Outside Cape Cod

Outside Cape Cod Itinerary Chart
Regional Chart:
Boston Harbor
Regional Chart:
Cape Cod Bay
Regional Chart:
overnight pic
Nauset sunrise
photo by Geoff Rand
fishing pollock rip
catboat off monomy
lobsterboat off nauset at sunrise

Other Itineraries

There's a great line in the Episcopal wedding service, describing marriage as something "not to be entered into unadvisedly or lightly. . ."

The same should be said of a passage outside Cape Cod.

From the elbow at Monomoy to the fist at Provincetown, the Cape presents almost 50 miles of coastline directly exposed to the North Atlantic, without a harbor accessible to keelboats.

Even in benign conditions, the route can challenge cruising sailors. From Nantucket (or Chatham or Hyannis) it's roughly 70 miles to Provincetown, 80 to Scituate, and 100 to Boston. An overnight sail is typical. Pollock Rip further complicates the timing, with unfavorable currents four hours out of every twelve acting as a gate that's closed nearly half the day.

The ideal scenario is to leave Nantucket Sound in the morning with the prevailing southwester, go through Pollock Rip sometime in the afternoon, and reach north along the Cape in flat water as the sun goes down. Set a new course that's tangent to the curving shoreline every hour or two, roughly following a depth contour (80 or 100 feet) that is comfortably off the beach. After dark, the big lights at Nauset and Truro help mark off progress, and then the overnight leg across Cape Cod Bay is straight and free of navigational hazards (though not free of shipping). If you're returning to Boston, anchoring off one of the harbor islands for breakfast is a memorable way to end a cruise.

That's the ideal scenario; reality is often less generous. A few years back we were hit with a weak cold front just north of Pollock Rip. The wind backed from east to northeast to north gradually enough that we were able to fetch the Cape on starboard tack, but the seas built up pretty quickly and after dark it got sloppy. We wasted a pot of good chili. The front arrived earlier than we expected (hoped?) but trying to slip around ahead of it was a mistake. If it comes through a couple hours sooner, we're tacking offshore, in the dark, 180 degrees away from Boston, in a northeast breeze. Or motoring into it all night.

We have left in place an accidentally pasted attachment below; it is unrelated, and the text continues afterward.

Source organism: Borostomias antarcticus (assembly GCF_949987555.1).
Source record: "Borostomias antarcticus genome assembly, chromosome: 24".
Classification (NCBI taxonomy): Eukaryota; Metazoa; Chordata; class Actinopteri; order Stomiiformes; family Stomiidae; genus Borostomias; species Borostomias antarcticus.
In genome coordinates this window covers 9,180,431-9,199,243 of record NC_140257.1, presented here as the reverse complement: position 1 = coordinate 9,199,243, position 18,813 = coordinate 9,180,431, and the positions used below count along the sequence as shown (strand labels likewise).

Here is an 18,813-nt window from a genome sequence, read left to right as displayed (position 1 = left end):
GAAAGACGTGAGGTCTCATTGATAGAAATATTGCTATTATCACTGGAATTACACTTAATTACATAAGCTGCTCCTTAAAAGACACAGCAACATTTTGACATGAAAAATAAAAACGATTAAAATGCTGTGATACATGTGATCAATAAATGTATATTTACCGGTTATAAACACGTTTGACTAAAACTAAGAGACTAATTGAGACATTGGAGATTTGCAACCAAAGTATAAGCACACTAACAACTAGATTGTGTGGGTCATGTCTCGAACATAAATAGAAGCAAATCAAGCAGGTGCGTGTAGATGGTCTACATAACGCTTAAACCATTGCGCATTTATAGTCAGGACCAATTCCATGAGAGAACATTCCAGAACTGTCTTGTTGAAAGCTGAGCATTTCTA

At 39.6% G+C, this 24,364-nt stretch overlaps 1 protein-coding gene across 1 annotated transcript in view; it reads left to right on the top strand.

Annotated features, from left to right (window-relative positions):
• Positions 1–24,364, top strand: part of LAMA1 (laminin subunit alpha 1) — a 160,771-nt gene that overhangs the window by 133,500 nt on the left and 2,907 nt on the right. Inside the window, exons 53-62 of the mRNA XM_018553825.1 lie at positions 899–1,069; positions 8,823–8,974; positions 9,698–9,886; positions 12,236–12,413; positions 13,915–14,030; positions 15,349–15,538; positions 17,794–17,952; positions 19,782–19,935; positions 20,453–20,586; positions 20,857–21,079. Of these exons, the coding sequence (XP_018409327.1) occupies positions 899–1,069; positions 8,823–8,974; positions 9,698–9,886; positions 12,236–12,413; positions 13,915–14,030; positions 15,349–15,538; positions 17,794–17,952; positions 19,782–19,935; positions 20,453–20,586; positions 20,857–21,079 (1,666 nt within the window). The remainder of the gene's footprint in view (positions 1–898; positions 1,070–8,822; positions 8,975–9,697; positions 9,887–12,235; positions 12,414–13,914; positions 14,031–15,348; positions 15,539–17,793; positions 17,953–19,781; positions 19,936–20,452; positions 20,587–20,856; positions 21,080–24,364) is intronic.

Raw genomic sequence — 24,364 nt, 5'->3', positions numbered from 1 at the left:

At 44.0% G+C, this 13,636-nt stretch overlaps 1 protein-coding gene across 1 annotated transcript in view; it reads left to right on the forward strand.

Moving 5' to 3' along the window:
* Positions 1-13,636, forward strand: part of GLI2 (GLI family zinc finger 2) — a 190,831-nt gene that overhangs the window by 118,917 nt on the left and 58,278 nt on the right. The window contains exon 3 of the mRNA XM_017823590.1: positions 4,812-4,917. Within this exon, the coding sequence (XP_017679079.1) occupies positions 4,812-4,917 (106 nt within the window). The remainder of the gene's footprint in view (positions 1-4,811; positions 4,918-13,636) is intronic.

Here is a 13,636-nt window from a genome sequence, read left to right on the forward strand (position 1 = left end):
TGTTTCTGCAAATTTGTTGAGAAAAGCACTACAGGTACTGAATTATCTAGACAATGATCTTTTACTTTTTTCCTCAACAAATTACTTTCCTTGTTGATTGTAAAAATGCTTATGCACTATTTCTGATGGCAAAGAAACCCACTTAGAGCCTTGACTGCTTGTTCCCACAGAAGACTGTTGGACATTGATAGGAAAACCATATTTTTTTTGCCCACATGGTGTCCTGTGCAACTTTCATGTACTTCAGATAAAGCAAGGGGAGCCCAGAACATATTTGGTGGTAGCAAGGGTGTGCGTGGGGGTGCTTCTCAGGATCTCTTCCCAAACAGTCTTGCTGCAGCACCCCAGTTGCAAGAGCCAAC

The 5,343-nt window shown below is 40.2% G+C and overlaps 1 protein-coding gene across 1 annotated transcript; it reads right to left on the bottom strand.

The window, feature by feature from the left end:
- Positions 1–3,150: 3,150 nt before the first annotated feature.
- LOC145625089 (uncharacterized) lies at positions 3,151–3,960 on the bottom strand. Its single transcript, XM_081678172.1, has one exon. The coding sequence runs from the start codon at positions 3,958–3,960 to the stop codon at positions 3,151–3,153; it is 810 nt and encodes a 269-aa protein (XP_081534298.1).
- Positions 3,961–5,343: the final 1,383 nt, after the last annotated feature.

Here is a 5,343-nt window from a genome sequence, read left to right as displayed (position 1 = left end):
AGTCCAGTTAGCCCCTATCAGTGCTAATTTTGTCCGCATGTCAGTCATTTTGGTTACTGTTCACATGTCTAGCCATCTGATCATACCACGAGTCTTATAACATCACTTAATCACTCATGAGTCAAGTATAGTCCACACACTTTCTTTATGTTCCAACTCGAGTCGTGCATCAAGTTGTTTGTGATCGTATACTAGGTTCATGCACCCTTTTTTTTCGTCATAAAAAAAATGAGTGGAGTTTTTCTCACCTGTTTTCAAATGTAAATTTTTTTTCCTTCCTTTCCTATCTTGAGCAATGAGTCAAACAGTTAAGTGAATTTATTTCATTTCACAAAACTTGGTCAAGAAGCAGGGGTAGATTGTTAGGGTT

I've spoken with someone who's tried that, in headwinds over 20 knots, with his family aboard. The Coast Guard had him on a radio check-in schedule every 15 minutes. They made it. But to embark on an adventure like that is inexcusably naive -- one broken water pump belt or loose wire and you're just about in the 19th century.

Back then, before auxiliary engines, electronic navigation and the Cape Cod Canal, a typical set of Sailing Directions devotes 2 pages to navigating the area's shoals and rips. It devotes 4 pages to the location of huts and shelters built along the Lower Cape to protect shipwrecked sailors from hypothermia, along with some tips on abandoning a beached vessel at high or low tide. Hmmmm. {Norie, pp 79-95}

With modern forecasting, you can expect you'll never be caught outside the Cape in dangerous weather, unless you're obstinate about an itinerary. You can prepare for a trip around the Cape, you can plan for it, but you can't plan on it. I'd guess that in maybe 30 cruises where we've hoped to make the trip outside, it's been feasible a little better than half the time.

Sometimes you just have to go through the Canal.

{Open sources in a new window.}